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Society of Edgar Families
Sir Edward Mackay Edgar, Boronet, the "Man with a Load of Millions" died in London on 7 Oct, 1934. Broken in health and utterly disillusioned, Sir Edward Edgar passed away in a tiny cottage in the Buckinghamshire Village of Chalfont St Giles, famous for its association with John Milton. There was a time when he was the biggest and bravest gambler in the City of London. He earned the nick-name of the "Man with the Load of Millions". Any venture which he promoted was safe for a million pounds, if the amount was needed. Yet he faces two bankruptcies and died in relative poverty.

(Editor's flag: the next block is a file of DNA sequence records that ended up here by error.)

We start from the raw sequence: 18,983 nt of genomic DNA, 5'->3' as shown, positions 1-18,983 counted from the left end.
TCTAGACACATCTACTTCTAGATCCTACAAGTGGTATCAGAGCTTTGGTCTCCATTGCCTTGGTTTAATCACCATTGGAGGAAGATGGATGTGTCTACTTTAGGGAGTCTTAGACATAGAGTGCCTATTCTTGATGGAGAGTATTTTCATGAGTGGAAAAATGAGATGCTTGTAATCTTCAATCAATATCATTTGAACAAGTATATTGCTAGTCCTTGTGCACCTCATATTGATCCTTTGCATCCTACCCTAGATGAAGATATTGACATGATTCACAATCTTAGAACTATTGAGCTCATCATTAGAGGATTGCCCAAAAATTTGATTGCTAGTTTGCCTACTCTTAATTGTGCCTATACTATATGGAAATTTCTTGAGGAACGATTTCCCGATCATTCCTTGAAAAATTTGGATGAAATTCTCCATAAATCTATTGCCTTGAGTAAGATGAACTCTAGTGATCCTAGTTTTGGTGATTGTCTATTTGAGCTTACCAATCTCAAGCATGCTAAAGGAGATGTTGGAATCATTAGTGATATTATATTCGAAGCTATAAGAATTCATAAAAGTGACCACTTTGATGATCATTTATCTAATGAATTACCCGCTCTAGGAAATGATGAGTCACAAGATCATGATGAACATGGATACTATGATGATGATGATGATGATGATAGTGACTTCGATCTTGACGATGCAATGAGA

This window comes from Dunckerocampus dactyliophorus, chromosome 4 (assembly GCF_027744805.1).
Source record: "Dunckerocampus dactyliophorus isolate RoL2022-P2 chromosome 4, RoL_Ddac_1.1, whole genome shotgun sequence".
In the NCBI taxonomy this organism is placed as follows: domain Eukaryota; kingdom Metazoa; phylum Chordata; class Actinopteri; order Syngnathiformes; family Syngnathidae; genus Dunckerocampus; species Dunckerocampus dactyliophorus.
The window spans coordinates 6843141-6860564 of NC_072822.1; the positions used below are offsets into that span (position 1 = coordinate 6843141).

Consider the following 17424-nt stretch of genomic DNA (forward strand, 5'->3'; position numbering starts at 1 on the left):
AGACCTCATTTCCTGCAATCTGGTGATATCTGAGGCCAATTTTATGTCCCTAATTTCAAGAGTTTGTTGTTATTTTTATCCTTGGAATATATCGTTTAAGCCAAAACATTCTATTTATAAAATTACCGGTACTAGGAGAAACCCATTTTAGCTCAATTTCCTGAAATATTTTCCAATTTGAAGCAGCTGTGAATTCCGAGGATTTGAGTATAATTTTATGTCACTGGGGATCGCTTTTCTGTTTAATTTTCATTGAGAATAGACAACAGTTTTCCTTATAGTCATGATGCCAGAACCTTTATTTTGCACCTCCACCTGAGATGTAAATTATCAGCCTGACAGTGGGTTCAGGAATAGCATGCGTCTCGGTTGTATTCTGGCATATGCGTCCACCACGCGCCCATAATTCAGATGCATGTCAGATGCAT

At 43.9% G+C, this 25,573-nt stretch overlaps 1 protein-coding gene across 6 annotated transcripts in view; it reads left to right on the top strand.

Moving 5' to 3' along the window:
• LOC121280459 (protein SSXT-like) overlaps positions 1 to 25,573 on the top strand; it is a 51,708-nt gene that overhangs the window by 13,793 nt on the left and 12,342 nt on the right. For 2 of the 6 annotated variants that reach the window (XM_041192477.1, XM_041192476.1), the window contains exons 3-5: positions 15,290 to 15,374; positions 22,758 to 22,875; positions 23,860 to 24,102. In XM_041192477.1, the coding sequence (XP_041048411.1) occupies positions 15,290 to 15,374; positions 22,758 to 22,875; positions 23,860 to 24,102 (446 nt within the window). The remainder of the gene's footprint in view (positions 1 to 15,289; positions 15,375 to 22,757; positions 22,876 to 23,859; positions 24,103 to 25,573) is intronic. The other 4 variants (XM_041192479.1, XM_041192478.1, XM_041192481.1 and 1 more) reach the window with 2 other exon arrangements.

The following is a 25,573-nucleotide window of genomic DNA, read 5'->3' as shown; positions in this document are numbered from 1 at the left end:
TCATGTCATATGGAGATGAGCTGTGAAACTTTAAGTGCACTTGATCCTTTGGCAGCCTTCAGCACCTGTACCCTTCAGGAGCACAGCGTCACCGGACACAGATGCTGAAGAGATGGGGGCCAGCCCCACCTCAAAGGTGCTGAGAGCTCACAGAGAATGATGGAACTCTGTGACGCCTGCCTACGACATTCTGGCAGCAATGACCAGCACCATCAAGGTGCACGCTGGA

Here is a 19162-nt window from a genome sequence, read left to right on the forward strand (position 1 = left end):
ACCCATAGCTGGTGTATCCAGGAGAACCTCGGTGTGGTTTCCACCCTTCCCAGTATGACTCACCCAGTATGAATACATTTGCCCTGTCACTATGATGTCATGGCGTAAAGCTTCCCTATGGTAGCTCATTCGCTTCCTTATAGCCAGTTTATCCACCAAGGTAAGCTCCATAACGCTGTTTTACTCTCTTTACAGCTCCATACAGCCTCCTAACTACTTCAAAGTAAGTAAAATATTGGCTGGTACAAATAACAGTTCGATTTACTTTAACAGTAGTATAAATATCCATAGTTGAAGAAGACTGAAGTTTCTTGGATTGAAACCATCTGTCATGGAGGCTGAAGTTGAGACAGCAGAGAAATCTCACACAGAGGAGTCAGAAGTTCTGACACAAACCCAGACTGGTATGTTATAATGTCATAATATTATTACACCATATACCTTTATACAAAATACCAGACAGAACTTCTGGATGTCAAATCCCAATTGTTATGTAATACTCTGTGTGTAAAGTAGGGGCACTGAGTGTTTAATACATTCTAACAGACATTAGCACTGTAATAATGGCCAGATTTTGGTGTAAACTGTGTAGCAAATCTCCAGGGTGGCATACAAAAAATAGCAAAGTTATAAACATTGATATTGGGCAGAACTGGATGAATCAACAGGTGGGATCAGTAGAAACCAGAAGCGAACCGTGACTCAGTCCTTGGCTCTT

A Canadian by birth, he made his first fortune by organising big hydro-electric combines. Coming to London, he carried through even larger deals in cotton, iron and steel, and shipbuilding, in association with the financial house of Sperling and Company. But a day came when his luck turned, and in 1925 he was unexpectantly declared bankrupt, his liabilities being 80,000 pounds. Sperling and Company helped him to pay his debts, but the shock to his credit proved too great. Henceforward he was a spent force. He was obliged to give up his home in Park Lane, and his country house, Merton Hall, Thetford. In 1931 he filed a petition in bankruptcy for the second time. After that time he lived very quietly at Chalfont St Giles, more or less forgotten by the City associates who followed his financial lead so eagerly, and even by those who used to enjoy his generous hospitality. Sir Edward said of the City of London in a moment of insight "If you win you're marvellous, and you will have friends standing in a queue a mile long. If you lose, it means facing the punishment - or death."